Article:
Devolver co-founder Mike Wilson is on a mission to help indie developers put their best foot forward.
For the last five-plus years since Devolver shifted its focus to the indie scene, the company has looked at ways to help talented indies bring their games to market. One of those ways was to launch majority-owned Gambitious in 2011, a publishing platform dedicated to raising money for indies through investment and crowdfunding. Today, Wilson has revealed that Gambitious is rebranding as Good Shepherd Entertainment, and the publisher has also raised further capital while bringing on new executives.
Wilson will now be spending most of his work days as chief creative officer of Good Shepherd, while Brian Grigsby, another Devolver co-founder who's been serving as a management consultant, is now Good Shepherd's CEO. Gambitious president Paul Hanraets will serve as president and Ben Andac joins Good Shepherd as a business and product developer after years in product development at Sony Interactive Entertainment Europe.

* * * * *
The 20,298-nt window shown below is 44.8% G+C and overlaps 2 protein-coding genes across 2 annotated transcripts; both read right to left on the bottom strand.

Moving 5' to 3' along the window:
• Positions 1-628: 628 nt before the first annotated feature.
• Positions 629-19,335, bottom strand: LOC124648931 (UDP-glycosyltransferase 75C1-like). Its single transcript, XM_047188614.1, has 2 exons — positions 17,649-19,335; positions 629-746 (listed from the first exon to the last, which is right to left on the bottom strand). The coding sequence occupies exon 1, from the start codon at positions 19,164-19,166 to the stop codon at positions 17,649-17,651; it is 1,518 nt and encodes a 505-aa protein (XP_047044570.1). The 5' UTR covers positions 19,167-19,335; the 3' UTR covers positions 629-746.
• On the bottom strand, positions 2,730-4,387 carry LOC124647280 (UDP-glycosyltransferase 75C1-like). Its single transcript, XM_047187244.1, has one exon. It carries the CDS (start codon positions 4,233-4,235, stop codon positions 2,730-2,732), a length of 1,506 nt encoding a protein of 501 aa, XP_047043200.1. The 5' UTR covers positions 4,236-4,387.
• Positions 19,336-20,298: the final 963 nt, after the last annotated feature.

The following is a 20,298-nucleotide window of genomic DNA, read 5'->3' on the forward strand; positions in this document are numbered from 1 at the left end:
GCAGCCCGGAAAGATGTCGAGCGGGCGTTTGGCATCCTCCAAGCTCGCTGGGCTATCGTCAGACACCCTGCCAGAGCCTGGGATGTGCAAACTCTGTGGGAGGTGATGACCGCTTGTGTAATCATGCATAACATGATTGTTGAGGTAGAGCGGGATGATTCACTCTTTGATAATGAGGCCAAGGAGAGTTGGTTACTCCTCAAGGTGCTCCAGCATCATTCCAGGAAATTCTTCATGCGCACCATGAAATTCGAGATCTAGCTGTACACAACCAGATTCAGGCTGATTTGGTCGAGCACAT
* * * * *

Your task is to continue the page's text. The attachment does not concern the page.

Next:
While the exact amount of money raised has not been specified, representatives tell us that it's "by far the most in the history of the company." Ultimately, similar to Gambitious, Good Shepherd has a mission to bring new capital into indie games while "treating those new investors like heroes for trusting indie artists with their money instead of putting it into a mutual fund or an oil well."
If you're wondering how Good Shepherd will be different for indies than Devolver itself, Wilson explains to GamesIndustry.biz, "[Good Shepherd] is borrowing from Devolver's core philosophies as to how we treat and work with artists, but it is also different in that it is being carefully built to be able to scale, whereas Devolver is committed to staying smaller and laser-focused on what it is inarguably the industry's best at."